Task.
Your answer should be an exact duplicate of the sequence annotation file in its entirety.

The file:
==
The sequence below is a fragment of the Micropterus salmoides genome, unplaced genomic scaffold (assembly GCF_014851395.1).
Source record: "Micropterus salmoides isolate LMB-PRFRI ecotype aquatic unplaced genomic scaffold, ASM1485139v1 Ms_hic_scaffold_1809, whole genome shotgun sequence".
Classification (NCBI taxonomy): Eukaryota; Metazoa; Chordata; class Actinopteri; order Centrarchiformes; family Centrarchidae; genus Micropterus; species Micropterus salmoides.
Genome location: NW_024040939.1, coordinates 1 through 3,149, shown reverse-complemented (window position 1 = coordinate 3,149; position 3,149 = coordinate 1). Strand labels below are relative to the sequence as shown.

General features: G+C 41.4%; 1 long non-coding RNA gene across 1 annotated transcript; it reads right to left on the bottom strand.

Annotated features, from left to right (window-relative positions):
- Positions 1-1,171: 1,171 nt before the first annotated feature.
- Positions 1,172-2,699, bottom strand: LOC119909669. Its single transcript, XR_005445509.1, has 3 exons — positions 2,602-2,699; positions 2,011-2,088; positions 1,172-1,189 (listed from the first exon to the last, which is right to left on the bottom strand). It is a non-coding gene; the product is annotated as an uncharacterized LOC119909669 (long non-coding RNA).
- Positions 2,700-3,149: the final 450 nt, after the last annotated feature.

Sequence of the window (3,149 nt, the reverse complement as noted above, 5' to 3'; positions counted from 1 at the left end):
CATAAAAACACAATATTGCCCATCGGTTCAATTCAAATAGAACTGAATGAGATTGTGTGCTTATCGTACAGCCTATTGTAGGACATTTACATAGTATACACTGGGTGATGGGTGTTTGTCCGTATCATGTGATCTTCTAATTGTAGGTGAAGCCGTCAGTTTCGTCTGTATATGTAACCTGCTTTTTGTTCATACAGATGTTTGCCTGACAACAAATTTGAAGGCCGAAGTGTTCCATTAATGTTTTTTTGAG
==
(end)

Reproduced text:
The sequence below is a fragment of the Micropterus salmoides genome, unplaced genomic scaffold (assembly GCF_014851395.1).
Source record: "Micropterus salmoides isolate LMB-PRFRI ecotype aquatic unplaced genomic scaffold, ASM1485139v1 Ms_hic_scaffold_1809, whole genome shotgun sequence".
Classification (NCBI taxonomy): Eukaryota; Metazoa; Chordata; class Actinopteri; order Centrarchiformes; family Centrarchidae; genus Micropterus; species Micropterus salmoides.
Genome location: NW_024040939.1, coordinates 1 through 3,149, shown reverse-complemented (window position 1 = coordinate 3,149; position 3,149 = coordinate 1). Strand labels below are relative to the sequence as shown.

General features: G+C 41.4%; 1 long non-coding RNA gene across 1 annotated transcript; it reads right to left on the bottom strand.

Annotated features, from left to right (window-relative positions):
- Positions 1-1,171: 1,171 nt before the first annotated feature.
- Positions 1,172-2,699, bottom strand: LOC119909669. Its single transcript, XR_005445509.1, has 3 exons — positions 2,602-2,699; positions 2,011-2,088; positions 1,172-1,189 (listed from the first exon to the last, which is right to left on the bottom strand). It is a non-coding gene; the product is annotated as an uncharacterized LOC119909669 (long non-coding RNA).
- Positions 2,700-3,149: the final 450 nt, after the last annotated feature.

Sequence of the window (3,149 nt, the reverse complement as noted above, 5' to 3'; positions counted from 1 at the left end):
CATAAAAACACAATATTGCCCATCGGTTCAATTCAAATAGAACTGAATGAGATTGTGTGCTTATCGTACAGCCTATTGTAGGACATTTACATAGTATACACTGGGTGATGGGTGTTTGTCCGTATCATGTGATCTTCTAATTGTAGGTGAAGCCGTCAGTTTCGTCTGTATATGTAACCTGCTTTTTGTTCATACAGATGTTTGCCTGACAACAAATTTGAAGGCCGAAGTGTTCCATTAATGTTTTTTTGAG